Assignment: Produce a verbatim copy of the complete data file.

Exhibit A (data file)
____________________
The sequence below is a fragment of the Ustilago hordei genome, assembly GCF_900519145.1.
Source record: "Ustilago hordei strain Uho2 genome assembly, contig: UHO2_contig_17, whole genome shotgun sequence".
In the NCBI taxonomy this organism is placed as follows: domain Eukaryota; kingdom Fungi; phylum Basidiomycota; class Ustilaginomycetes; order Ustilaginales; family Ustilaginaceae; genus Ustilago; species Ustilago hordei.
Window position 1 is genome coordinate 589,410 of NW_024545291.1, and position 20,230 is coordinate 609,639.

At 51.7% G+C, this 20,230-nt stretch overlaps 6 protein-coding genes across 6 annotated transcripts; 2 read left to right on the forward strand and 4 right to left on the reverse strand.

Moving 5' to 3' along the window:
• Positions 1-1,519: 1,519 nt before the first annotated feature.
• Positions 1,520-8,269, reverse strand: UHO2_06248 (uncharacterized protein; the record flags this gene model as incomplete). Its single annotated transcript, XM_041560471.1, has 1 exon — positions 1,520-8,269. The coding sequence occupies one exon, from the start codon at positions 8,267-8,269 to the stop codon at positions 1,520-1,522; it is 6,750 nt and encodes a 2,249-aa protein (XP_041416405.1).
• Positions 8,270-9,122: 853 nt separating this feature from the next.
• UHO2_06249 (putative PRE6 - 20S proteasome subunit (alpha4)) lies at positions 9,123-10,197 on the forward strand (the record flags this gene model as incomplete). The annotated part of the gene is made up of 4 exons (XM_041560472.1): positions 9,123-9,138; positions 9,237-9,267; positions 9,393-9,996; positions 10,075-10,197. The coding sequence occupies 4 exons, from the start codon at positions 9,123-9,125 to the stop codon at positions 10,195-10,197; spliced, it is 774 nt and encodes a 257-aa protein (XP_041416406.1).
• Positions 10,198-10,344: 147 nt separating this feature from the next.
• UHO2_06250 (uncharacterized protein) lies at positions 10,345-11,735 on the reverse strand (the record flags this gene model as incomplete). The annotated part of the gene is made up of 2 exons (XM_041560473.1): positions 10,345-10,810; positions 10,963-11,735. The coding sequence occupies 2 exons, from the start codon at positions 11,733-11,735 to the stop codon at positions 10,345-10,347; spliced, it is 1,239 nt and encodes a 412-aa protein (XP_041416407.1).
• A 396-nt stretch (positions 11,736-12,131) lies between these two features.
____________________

The sequence below is a fragment of the Ustilago hordei genome, assembly GCF_900519145.1.
Source record: "Ustilago hordei strain Uho2 genome assembly, contig: UHO2_contig_17, whole genome shotgun sequence".
In the NCBI taxonomy this organism is placed as follows: domain Eukaryota; kingdom Fungi; phylum Basidiomycota; class Ustilaginomycetes; order Ustilaginales; family Ustilaginaceae; genus Ustilago; species Ustilago hordei.
Window position 1 is genome coordinate 589,410 of NW_024545291.1, and position 20,230 is coordinate 609,639.

At 51.7% G+C, this 20,230-nt stretch overlaps 6 protein-coding genes across 6 annotated transcripts; 2 read left to right on the forward strand and 4 right to left on the reverse strand.

Moving 5' to 3' along the window:
• Positions 1-1,519: 1,519 nt before the first annotated feature.
• Positions 1,520-8,269, reverse strand: UHO2_06248 (uncharacterized protein; the record flags this gene model as incomplete). Its single annotated transcript, XM_041560471.1, has 1 exon — positions 1,520-8,269. The coding sequence occupies one exon, from the start codon at positions 8,267-8,269 to the stop codon at positions 1,520-1,522; it is 6,750 nt and encodes a 2,249-aa protein (XP_041416405.1).
• Positions 8,270-9,122: 853 nt separating this feature from the next.
• UHO2_06249 (putative PRE6 - 20S proteasome subunit (alpha4)) lies at positions 9,123-10,197 on the forward strand (the record flags this gene model as incomplete). The annotated part of the gene is made up of 4 exons (XM_041560472.1): positions 9,123-9,138; positions 9,237-9,267; positions 9,393-9,996; positions 10,075-10,197. The coding sequence occupies 4 exons, from the start codon at positions 9,123-9,125 to the stop codon at positions 10,195-10,197; spliced, it is 774 nt and encodes a 257-aa protein (XP_041416406.1).
• Positions 10,198-10,344: 147 nt separating this feature from the next.
• UHO2_06250 (uncharacterized protein) lies at positions 10,345-11,735 on the reverse strand (the record flags this gene model as incomplete). The annotated part of the gene is made up of 2 exons (XM_041560473.1): positions 10,345-10,810; positions 10,963-11,735. The coding sequence occupies 2 exons, from the start codon at positions 11,733-11,735 to the stop codon at positions 10,345-10,347; spliced, it is 1,239 nt and encodes a 412-aa protein (XP_041416407.1).
• A 396-nt stretch (positions 11,736-12,131) lies between these two features.